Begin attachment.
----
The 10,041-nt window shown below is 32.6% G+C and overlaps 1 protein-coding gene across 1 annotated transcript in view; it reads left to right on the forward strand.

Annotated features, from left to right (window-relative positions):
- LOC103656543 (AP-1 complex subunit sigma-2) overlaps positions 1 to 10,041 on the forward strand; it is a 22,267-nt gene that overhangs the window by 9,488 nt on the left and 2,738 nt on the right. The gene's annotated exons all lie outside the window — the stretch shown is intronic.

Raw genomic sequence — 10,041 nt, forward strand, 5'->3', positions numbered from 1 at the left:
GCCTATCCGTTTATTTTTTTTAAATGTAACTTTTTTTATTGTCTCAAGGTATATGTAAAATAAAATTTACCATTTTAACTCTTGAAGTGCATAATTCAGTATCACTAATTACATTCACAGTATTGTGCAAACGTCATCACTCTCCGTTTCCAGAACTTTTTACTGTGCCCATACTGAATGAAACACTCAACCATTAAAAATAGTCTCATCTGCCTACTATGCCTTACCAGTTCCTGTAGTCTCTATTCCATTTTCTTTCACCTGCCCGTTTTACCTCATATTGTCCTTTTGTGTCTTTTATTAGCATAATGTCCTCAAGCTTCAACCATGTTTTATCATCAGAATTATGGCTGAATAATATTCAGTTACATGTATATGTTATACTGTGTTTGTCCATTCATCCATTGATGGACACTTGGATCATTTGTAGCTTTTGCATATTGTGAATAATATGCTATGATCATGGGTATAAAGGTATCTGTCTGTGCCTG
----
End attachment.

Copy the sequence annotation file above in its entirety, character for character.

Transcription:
The 10,041-nt window shown below is 32.6% G+C and overlaps 1 protein-coding gene across 1 annotated transcript in view; it reads left to right on the forward strand.

Annotated features, from left to right (window-relative positions):
- LOC103656543 (AP-1 complex subunit sigma-2) overlaps positions 1 to 10,041 on the forward strand; it is a 22,267-nt gene that overhangs the window by 9,488 nt on the left and 2,738 nt on the right. The gene's annotated exons all lie outside the window — the stretch shown is intronic.

Raw genomic sequence — 10,041 nt, forward strand, 5'->3', positions numbered from 1 at the left:
GCCTATCCGTTTATTTTTTTTAAATGTAACTTTTTTTATTGTCTCAAGGTATATGTAAAATAAAATTTACCATTTTAACTCTTGAAGTGCATAATTCAGTATCACTAATTACATTCACAGTATTGTGCAAACGTCATCACTCTCCGTTTCCAGAACTTTTTACTGTGCCCATACTGAATGAAACACTCAACCATTAAAAATAGTCTCATCTGCCTACTATGCCTTACCAGTTCCTGTAGTCTCTATTCCATTTTCTTTCACCTGCCCGTTTTACCTCATATTGTCCTTTTGTGTCTTTTATTAGCATAATGTCCTCAAGCTTCAACCATGTTTTATCATCAGAATTATGGCTGAATAATATTCAGTTACATGTATATGTTATACTGTGTTTGTCCATTCATCCATTGATGGACACTTGGATCATTTGTAGCTTTTGCATATTGTGAATAATATGCTATGATCATGGGTATAAAGGTATCTGTCTGTGCCTG